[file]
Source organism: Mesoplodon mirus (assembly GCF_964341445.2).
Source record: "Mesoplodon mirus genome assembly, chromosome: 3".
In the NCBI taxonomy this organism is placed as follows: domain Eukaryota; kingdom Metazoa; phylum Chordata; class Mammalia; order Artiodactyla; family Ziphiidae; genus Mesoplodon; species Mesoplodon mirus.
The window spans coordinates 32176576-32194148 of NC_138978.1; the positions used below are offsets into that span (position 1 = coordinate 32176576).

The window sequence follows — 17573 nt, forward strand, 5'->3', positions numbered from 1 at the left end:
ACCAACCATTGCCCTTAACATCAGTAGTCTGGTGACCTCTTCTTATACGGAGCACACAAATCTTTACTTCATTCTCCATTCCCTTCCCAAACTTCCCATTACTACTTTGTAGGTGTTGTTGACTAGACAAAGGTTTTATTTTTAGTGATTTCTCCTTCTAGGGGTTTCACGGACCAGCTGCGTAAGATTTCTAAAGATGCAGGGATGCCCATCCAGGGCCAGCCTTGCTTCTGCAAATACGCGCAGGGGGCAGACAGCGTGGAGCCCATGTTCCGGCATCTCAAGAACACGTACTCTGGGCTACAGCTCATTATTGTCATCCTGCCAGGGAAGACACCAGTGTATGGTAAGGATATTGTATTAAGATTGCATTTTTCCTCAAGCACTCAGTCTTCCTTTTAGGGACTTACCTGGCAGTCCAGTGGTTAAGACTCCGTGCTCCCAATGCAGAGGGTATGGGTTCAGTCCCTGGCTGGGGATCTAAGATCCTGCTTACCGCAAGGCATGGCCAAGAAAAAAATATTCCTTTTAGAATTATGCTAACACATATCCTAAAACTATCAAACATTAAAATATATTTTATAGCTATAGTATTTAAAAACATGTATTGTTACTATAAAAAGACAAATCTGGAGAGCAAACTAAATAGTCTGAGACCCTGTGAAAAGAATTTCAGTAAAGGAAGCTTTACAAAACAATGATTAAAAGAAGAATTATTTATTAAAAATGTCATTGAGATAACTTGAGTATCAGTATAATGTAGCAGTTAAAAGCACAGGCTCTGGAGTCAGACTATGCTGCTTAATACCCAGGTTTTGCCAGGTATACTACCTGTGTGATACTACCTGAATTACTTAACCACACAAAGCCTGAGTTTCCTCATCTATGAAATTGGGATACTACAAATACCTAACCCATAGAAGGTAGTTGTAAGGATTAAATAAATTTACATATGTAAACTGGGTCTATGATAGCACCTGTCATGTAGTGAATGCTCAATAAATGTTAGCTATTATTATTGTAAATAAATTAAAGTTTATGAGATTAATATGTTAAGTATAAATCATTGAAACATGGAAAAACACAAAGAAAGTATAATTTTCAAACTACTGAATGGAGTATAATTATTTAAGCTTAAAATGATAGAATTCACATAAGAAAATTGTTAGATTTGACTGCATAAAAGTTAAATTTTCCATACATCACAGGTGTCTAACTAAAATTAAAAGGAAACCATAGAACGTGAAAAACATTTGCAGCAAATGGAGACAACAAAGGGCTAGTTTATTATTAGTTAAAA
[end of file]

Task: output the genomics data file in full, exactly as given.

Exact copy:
Source organism: Mesoplodon mirus (assembly GCF_964341445.2).
Source record: "Mesoplodon mirus genome assembly, chromosome: 3".
In the NCBI taxonomy this organism is placed as follows: domain Eukaryota; kingdom Metazoa; phylum Chordata; class Mammalia; order Artiodactyla; family Ziphiidae; genus Mesoplodon; species Mesoplodon mirus.
The window spans coordinates 32176576-32194148 of NC_138978.1; the positions used below are offsets into that span (position 1 = coordinate 32176576).

The window sequence follows — 17573 nt, forward strand, 5'->3', positions numbered from 1 at the left end:
ACCAACCATTGCCCTTAACATCAGTAGTCTGGTGACCTCTTCTTATACGGAGCACACAAATCTTTACTTCATTCTCCATTCCCTTCCCAAACTTCCCATTACTACTTTGTAGGTGTTGTTGACTAGACAAAGGTTTTATTTTTAGTGATTTCTCCTTCTAGGGGTTTCACGGACCAGCTGCGTAAGATTTCTAAAGATGCAGGGATGCCCATCCAGGGCCAGCCTTGCTTCTGCAAATACGCGCAGGGGGCAGACAGCGTGGAGCCCATGTTCCGGCATCTCAAGAACACGTACTCTGGGCTACAGCTCATTATTGTCATCCTGCCAGGGAAGACACCAGTGTATGGTAAGGATATTGTATTAAGATTGCATTTTTCCTCAAGCACTCAGTCTTCCTTTTAGGGACTTACCTGGCAGTCCAGTGGTTAAGACTCCGTGCTCCCAATGCAGAGGGTATGGGTTCAGTCCCTGGCTGGGGATCTAAGATCCTGCTTACCGCAAGGCATGGCCAAGAAAAAAATATTCCTTTTAGAATTATGCTAACACATATCCTAAAACTATCAAACATTAAAATATATTTTATAGCTATAGTATTTAAAAACATGTATTGTTACTATAAAAAGACAAATCTGGAGAGCAAACTAAATAGTCTGAGACCCTGTGAAAAGAATTTCAGTAAAGGAAGCTTTACAAAACAATGATTAAAAGAAGAATTATTTATTAAAAATGTCATTGAGATAACTTGAGTATCAGTATAATGTAGCAGTTAAAAGCACAGGCTCTGGAGTCAGACTATGCTGCTTAATACCCAGGTTTTGCCAGGTATACTACCTGTGTGATACTACCTGAATTACTTAACCACACAAAGCCTGAGTTTCCTCATCTATGAAATTGGGATACTACAAATACCTAACCCATAGAAGGTAGTTGTAAGGATTAAATAAATTTACATATGTAAACTGGGTCTATGATAGCACCTGTCATGTAGTGAATGCTCAATAAATGTTAGCTATTATTATTGTAAATAAATTAAAGTTTATGAGATTAATATGTTAAGTATAAATCATTGAAACATGGAAAAACACAAAGAAAGTATAATTTTCAAACTACTGAATGGAGTATAATTATTTAAGCTTAAAATGATAGAATTCACATAAGAAAATTGTTAGATTTGACTGCATAAAAGTTAAATTTTCCATACATCACAGGTGTCTAACTAAAATTAAAAGGAAACCATAGAACGTGAAAAACATTTGCAGCAAATGGAGACAACAAAGGGCTAGTTTATTATTAGTTAAAA